As much as I enjoy it, the auction phase is not as much fun as it could be, and the end game is more of a whimper than a roar, but don’t get me wrong, with the right crowd (and some poker chips to replace the scraps of paper), Power Grid is a classic that still has what it takes to compete with modern games.
Number 94 – Thebes
In my group, this game went under the name of “Jenseits” for a long time, as I have a German copy (with the name “Jenseits von Theben”). The principle is simple, the game is about collecting cards to enable players to make more efficient chip pulls from several bags. And while this sounds simple and, frankly, kind of dull, the game nonetheless manages to create a ton of atmosphere.
Chip pulls are much more exciting than they should be, as players cheer for their opponents to find worthless objects instead of treasures. Additionally, the game is extremely easy to teach to others, and new players can jump right in with very little explanation. All in all, Thebes is a fine older game that does not see as much love as it probably deserves.
Number 93 – Stronghold
As will be seen later in the list, I positively adore two-player only games. Perhaps that stems back to my younger days when I had trouble getting people to play with me, and perhaps it is a function of the fact some of the best games out there are two-player experiences. Stronghold is one of those games. One player takes the role of a swarm of monsters invading a castle, while the other player is the valiant defenders trying to repel the attack.
At its heart, the game is simple, but each decision made by each player is crucial to success. This is the game that put Polish game designer Ignacy Trzewiczek on my radar. Unfortunately, the game does not get as much play as I would like, which is why it is a bit lower on my list. However, perhaps the pending reprint (from Stronghold Games, which is very appropriate) will breathe new life into this game and I will get to play it more. Either way, the game is a fascinating tug-of-war for two, and it provides an immersive and memorable game experience each time it hits the table.
Number 92 – One Night Ultimate Werewolf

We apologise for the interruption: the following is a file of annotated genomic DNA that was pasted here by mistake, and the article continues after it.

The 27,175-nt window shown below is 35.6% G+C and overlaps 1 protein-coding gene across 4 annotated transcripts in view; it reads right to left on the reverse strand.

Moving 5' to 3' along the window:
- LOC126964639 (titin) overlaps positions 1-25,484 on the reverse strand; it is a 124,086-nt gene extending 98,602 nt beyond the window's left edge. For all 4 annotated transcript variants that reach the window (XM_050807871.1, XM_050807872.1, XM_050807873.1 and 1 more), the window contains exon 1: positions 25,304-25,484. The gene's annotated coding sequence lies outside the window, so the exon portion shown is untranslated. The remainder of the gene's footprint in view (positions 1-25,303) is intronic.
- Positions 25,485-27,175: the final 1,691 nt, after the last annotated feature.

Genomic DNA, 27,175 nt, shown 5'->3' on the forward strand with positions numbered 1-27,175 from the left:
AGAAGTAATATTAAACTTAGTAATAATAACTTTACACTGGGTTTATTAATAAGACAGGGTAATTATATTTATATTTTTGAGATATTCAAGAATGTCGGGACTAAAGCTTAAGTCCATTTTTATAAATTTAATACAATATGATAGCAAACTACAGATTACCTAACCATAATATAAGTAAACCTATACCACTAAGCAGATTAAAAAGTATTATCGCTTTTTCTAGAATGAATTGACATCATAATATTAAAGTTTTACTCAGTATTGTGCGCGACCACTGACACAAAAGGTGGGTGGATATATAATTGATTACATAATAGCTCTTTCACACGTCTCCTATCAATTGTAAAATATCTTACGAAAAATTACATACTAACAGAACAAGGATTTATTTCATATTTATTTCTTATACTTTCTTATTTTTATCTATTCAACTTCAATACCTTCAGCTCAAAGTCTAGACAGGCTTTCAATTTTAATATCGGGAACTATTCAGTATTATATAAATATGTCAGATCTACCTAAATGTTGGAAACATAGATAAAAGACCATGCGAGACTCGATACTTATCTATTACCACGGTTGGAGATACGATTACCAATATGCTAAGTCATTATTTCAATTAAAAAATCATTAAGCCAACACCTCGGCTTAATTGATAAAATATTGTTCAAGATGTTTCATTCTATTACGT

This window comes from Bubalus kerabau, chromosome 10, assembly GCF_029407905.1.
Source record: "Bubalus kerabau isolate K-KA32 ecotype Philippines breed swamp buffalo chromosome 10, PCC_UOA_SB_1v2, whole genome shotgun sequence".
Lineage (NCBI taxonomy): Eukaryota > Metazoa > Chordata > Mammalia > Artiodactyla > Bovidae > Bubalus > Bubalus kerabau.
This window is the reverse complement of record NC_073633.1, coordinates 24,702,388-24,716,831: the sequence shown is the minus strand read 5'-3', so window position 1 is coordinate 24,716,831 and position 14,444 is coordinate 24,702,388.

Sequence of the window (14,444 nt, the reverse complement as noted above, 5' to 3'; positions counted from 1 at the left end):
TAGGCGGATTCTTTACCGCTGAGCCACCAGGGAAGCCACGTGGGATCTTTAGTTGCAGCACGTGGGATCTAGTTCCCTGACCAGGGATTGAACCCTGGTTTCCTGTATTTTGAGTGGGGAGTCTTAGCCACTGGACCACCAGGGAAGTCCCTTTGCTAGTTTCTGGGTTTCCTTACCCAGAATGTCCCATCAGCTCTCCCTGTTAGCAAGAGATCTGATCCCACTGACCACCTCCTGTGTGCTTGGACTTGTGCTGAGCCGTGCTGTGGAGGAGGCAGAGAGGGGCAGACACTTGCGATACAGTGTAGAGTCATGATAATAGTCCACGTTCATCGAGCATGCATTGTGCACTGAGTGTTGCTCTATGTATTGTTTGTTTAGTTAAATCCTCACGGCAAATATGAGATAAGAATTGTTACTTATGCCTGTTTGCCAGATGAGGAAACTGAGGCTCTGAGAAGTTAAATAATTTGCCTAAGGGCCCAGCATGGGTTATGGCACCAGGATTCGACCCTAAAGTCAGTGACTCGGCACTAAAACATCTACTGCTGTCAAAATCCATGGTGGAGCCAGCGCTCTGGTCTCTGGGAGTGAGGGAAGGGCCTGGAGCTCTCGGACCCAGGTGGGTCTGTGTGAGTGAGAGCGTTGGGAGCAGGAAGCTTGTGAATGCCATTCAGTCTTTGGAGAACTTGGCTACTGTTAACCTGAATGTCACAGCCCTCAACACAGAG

One Night Ultimate Werewolf is probably the best “social deduction” game out there. It condenses the entire werewolf experience into about 5 minutes. Recently, I acquired its two expansions, and now I have so many roles for the game that it is guaranteed never to play the same.
The game’s only downside is that it requires a fairly large group to play to its full potential, and sometimes that is hard to manage. Also, it is a bit difficult to explain the rules, but this is balanced by the fact that the game becomes intuitive immediately. For a large group or for an end of the night experience, One Night Ultimate Werewolf delivers one of the most fun, laugh-inducing five minutes of betrayal and backstabbing out there. Pound-for-pound, it’s hard to contend with a werewolf!
Number 91 – In the Shadow of the Emperor
My love for this game is perhaps a bit irrational. I first discovered this delightful little game in my last year of law school, and as far as I can tell, I’m the only person still playing it. In the Shadow of the Emperor is a diamond in the rough for me. Something about the way the euro-mechanisms tell a story of a power struggle in the Holy Roman Empire, something about the interplay between church, state, and bumping off old incumbents with an unscrupulous doctor just speaks to me.
If I got to play this game more than once in a blue moon, I think it would be in my top 30 for sure. As it is, if I can ever find a willing victim or two, this is one I am sure to inflict on them. It is an old game that truly has stood the test of time, so give it a try the next time you have a chance!
And that concludes our first installment. Next time we will look at Games 90-81. I hope you will join me soon!